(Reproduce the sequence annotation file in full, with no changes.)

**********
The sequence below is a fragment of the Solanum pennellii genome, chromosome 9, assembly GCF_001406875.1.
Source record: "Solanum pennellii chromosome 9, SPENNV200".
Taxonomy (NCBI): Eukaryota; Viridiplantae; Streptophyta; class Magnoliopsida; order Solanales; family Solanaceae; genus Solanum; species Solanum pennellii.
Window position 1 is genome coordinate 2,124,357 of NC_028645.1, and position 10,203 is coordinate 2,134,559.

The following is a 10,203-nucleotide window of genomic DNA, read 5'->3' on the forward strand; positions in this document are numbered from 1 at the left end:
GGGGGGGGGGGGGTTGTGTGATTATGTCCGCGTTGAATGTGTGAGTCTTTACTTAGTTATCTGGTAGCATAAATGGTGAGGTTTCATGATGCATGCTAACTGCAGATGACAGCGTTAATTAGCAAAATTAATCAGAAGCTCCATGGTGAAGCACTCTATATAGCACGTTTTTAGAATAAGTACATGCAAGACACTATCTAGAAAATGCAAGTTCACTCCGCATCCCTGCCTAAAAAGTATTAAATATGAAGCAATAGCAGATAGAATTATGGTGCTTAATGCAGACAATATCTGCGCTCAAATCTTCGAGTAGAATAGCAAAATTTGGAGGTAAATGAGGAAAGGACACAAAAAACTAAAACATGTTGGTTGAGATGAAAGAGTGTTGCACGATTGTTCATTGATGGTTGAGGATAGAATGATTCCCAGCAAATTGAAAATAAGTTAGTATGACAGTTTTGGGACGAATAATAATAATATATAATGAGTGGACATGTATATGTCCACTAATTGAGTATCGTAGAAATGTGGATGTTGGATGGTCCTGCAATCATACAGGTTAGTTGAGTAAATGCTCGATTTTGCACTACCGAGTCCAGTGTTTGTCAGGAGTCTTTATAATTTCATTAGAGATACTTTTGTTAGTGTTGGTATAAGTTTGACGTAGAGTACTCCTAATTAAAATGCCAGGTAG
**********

The sequence below is a fragment of the Solanum pennellii genome, chromosome 9, assembly GCF_001406875.1.
Source record: "Solanum pennellii chromosome 9, SPENNV200".
Taxonomy (NCBI): Eukaryota; Viridiplantae; Streptophyta; class Magnoliopsida; order Solanales; family Solanaceae; genus Solanum; species Solanum pennellii.
Window position 1 is genome coordinate 2,124,357 of NC_028645.1, and position 10,203 is coordinate 2,134,559.

The following is a 10,203-nucleotide window of genomic DNA, read 5'->3' on the forward strand; positions in this document are numbered from 1 at the left end:
GGGGGGGGGGGGGTTGTGTGATTATGTCCGCGTTGAATGTGTGAGTCTTTACTTAGTTATCTGGTAGCATAAATGGTGAGGTTTCATGATGCATGCTAACTGCAGATGACAGCGTTAATTAGCAAAATTAATCAGAAGCTCCATGGTGAAGCACTCTATATAGCACGTTTTTAGAATAAGTACATGCAAGACACTATCTAGAAAATGCAAGTTCACTCCGCATCCCTGCCTAAAAAGTATTAAATATGAAGCAATAGCAGATAGAATTATGGTGCTTAATGCAGACAATATCTGCGCTCAAATCTTCGAGTAGAATAGCAAAATTTGGAGGTAAATGAGGAAAGGACACAAAAAACTAAAACATGTTGGTTGAGATGAAAGAGTGTTGCACGATTGTTCATTGATGGTTGAGGATAGAATGATTCCCAGCAAATTGAAAATAAGTTAGTATGACAGTTTTGGGACGAATAATAATAATATATAATGAGTGGACATGTATATGTCCACTAATTGAGTATCGTAGAAATGTGGATGTTGGATGGTCCTGCAATCATACAGGTTAGTTGAGTAAATGCTCGATTTTGCACTACCGAGTCCAGTGTTTGTCAGGAGTCTTTATAATTTCATTAGAGATACTTTTGTTAGTGTTGGTATAAGTTTGACGTAGAGTACTCCTAATTAAAATGCCAGGTAG